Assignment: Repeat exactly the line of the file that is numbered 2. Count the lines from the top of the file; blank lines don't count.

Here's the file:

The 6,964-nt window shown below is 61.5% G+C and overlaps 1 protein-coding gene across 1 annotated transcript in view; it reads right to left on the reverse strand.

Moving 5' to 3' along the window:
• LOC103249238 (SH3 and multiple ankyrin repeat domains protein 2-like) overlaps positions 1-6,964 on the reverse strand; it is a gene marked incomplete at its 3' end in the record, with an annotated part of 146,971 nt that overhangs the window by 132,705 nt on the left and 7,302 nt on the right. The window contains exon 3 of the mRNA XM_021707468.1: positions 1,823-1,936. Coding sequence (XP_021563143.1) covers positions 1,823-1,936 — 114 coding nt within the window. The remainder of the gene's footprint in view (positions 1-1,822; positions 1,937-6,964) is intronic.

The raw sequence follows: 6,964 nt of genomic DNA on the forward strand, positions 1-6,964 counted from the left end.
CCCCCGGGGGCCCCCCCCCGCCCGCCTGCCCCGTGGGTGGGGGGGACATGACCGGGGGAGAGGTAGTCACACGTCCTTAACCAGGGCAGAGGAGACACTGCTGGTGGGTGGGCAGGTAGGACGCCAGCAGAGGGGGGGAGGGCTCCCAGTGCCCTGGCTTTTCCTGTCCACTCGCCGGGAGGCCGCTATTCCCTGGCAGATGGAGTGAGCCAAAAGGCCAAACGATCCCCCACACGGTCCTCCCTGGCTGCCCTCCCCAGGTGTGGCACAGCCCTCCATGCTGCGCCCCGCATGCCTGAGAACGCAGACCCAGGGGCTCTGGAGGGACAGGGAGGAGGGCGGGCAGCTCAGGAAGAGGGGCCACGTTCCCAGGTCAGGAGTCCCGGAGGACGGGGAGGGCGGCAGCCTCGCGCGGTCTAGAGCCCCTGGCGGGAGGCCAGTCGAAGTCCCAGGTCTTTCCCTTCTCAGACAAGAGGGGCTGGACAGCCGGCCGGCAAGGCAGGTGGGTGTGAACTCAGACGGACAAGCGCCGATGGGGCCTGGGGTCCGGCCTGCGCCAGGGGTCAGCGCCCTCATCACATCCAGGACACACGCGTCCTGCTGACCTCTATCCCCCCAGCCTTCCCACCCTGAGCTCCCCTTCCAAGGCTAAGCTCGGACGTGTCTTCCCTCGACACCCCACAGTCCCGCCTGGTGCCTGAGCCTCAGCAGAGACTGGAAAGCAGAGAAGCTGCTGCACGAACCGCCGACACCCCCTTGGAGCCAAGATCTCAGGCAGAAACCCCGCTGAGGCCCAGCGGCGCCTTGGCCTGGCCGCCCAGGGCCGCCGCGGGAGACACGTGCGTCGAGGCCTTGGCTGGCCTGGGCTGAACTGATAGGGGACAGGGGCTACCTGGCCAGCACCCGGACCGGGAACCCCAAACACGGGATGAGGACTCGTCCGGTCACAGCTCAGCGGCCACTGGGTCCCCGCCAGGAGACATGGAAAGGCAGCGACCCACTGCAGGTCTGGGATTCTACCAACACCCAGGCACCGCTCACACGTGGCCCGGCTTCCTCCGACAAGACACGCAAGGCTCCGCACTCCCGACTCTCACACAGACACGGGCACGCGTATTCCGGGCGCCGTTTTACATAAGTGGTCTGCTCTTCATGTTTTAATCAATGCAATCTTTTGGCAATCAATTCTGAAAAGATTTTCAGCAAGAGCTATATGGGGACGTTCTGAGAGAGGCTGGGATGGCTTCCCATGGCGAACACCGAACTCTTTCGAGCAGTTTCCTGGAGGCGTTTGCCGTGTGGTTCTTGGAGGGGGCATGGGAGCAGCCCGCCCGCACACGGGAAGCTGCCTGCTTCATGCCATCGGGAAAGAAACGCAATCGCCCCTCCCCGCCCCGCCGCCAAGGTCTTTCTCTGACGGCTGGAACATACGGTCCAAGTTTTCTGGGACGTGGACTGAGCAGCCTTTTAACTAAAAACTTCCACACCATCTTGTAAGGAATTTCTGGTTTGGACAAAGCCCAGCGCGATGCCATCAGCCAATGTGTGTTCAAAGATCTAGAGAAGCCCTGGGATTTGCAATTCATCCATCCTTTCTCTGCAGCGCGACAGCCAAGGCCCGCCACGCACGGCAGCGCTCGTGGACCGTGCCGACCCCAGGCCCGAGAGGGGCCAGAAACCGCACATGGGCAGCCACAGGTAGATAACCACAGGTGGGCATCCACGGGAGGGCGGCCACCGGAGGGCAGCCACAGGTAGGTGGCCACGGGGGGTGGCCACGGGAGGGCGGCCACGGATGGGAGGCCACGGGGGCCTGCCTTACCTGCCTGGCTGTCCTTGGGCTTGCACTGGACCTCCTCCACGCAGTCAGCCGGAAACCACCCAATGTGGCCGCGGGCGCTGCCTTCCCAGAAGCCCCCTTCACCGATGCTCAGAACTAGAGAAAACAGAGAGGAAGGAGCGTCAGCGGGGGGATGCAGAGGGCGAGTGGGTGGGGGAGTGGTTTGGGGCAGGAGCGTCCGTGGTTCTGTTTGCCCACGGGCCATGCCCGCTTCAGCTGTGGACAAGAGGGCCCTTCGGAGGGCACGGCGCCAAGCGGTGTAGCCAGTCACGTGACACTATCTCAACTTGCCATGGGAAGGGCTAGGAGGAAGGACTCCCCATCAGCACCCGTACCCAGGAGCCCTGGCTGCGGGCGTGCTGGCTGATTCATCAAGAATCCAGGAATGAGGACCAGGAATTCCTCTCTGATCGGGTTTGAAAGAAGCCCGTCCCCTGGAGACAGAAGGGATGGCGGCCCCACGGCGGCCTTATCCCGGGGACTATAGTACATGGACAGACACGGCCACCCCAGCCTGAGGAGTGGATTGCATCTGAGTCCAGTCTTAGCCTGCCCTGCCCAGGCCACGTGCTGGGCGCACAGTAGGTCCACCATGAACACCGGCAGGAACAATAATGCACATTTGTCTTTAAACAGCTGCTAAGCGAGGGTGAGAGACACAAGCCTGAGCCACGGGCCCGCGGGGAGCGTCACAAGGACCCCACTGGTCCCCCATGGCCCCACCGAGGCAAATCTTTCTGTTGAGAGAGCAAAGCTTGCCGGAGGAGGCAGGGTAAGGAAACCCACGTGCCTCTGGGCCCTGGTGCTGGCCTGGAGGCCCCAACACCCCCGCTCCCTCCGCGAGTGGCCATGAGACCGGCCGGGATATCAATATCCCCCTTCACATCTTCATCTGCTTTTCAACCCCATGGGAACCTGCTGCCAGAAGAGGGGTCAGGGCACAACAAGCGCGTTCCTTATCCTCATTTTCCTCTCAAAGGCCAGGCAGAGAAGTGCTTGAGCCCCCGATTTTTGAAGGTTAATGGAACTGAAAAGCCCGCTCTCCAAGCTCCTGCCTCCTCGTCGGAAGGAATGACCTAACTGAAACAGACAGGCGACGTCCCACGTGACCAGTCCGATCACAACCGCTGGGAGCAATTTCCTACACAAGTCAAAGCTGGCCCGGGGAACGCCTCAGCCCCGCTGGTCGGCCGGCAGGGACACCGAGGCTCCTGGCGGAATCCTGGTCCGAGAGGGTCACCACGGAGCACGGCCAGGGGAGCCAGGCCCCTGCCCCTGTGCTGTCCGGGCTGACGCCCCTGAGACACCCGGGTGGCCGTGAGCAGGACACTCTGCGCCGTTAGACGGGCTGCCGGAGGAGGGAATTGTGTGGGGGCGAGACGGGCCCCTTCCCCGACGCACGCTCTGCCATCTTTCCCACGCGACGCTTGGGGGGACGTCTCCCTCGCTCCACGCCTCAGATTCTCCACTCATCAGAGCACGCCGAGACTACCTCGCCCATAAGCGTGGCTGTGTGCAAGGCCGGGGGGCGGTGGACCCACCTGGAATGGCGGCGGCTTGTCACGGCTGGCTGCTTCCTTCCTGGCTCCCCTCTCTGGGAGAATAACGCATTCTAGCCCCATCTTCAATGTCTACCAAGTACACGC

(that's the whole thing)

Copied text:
Moving 5' to 3' along the window: